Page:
People with gambling, sex, and other addictions tend to be influenced by powerful desire dopamine circuits.

Control Dopamine

Control dopamine is the power-hungry string-puller.

It wants to maximize your future resources for the long term—compelling you to approach life with a tenacious, cold, calculated mindset so that you continue to get more and more… of everything.

People with powerful control dopamine circuits are super productive but not much fun to be around.

Astronaut and zen person illustration of how dopamine and H&N affects personality and behavior.
Genetic differences in dopamine and H&Ns affect your behavior.

How Dopamine and H&N Explain Who You Are

Your relative levels of gold-digging desire dopamine, string-pulling control dopamine, and hippy pothead H&Ns determine your actions. And since we are all defined by our actions, they define who we are.

Dopamine makes you more creative.

“To [dopaminergic people], the difference between loving humanity and loving your neighbor is the difference between loving the idea of a puppy and taking care of it.”

Dan Lieberman and Mike Long, The Molecule of More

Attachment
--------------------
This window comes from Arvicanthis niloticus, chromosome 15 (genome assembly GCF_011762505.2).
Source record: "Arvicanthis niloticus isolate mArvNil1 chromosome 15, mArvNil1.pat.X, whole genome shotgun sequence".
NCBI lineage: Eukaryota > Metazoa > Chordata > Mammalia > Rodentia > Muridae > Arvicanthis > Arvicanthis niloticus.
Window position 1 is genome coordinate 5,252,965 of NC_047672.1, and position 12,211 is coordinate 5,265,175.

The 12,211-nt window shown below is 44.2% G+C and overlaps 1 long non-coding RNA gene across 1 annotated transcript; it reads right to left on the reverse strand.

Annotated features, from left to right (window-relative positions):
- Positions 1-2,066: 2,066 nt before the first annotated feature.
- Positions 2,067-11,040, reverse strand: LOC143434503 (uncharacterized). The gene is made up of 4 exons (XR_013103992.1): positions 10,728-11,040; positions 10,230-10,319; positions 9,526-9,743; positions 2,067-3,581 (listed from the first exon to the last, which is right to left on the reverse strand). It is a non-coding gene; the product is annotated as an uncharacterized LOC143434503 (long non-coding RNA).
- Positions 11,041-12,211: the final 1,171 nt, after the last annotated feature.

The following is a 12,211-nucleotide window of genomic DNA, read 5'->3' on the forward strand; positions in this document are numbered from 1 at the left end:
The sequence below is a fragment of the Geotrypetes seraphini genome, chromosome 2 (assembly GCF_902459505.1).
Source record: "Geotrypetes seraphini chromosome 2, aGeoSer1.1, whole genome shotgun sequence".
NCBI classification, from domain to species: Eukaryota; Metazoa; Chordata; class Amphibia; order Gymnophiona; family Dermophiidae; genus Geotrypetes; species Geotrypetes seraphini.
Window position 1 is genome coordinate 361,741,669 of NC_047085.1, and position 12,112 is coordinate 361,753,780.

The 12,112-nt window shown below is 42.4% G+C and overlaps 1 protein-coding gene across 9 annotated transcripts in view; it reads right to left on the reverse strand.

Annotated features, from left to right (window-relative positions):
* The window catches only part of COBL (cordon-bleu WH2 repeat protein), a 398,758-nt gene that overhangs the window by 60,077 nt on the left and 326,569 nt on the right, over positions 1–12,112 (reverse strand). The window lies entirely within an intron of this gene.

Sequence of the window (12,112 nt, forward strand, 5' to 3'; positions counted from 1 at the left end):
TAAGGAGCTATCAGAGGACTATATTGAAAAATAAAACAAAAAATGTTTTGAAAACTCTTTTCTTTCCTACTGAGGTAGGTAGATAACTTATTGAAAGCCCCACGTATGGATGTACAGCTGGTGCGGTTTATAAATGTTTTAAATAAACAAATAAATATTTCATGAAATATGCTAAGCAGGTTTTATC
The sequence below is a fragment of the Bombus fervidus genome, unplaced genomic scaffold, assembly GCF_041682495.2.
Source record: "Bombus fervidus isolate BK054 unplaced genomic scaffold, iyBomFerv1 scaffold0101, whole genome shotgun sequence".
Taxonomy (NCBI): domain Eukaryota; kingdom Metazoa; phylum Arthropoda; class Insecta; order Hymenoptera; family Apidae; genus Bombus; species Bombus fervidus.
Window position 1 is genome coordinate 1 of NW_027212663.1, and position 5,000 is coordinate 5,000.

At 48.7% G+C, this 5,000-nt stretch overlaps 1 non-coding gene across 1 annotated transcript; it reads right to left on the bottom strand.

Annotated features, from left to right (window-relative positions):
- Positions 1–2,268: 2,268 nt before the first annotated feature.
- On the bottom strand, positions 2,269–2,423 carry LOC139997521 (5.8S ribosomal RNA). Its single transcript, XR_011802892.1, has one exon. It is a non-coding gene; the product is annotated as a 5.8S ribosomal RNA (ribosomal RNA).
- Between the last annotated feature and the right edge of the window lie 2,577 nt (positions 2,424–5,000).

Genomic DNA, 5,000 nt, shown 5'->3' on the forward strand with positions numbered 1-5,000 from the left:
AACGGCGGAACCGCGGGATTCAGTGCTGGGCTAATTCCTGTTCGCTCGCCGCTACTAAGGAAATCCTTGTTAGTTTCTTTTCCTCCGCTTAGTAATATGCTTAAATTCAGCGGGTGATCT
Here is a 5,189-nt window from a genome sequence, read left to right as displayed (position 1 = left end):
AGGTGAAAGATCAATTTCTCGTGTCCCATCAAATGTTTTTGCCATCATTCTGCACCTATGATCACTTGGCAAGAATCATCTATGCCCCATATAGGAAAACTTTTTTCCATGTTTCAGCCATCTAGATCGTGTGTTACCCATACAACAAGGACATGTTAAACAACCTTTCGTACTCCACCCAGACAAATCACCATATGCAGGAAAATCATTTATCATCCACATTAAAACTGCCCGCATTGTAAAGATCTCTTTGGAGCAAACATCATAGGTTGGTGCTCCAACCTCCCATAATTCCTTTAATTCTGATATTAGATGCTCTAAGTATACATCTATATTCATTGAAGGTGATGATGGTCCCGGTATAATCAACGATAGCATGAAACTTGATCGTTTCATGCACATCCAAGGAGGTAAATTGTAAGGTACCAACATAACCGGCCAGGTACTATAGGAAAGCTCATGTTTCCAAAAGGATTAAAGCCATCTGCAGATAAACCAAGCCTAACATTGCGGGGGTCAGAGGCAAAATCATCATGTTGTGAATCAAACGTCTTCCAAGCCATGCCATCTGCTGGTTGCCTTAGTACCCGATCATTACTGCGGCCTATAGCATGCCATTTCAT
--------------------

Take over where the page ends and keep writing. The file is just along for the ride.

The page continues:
The future fixated mindset of dopamine encourages you to use mental models to generalize your understanding of the world to predict how it will unfold and act accordingly. You can also envision combining these models in novel ways, which is the basis of creativity.

H&N molecules, on the other hand, aren’t interested in thinking so hard about such things that don’t exist. They focus on the specifics you have right in front of you.

Dopamine makes you worse at decision-making.

You need H&N emotions to push you over the edge when cold logic isn’t enough or when the situation is too complex or uncertain for dopamine’s mental models to piece together a solution to.

This explains why pie-in-the-sky big thinkers can have such a hard time making decisions, like what to order off the menu or who to marry.

Speaking of the latter…

Dopamine is a danger to long-term relationships.

I love Humanity but I hate humans.

Albert Einstein

The more dopaminergic you are, the more likely you’ll agree with Einstein’s words above. And, like Einstein, you’ll be more likely to get divorced.

That’s because dopamine drives you to find love (and lovemaking) but also leaves you wanting more once you get it.

Lifelong partnerships work when you feel a supreme and ongoing satisfaction with each other. That’s the H&N neurotransmitters’ game.

In non-romantic social life, your dopamine/H&N balance will likely affect the types of relationships you have, too:

  • Highly dopaminergic people tend toward “agentic relationships,” which are formed with a career-, achievement-, or even sexual-satisfaction-related purpose in mind.
  • People with a higher H&N quotient have more “affiliative relationships,” which have no purpose other than the pleasure of social interaction.

Dopamine makes you lean left.

The more dopaminergic you are, the more you embrace change rather than seek to preserve what’s working already.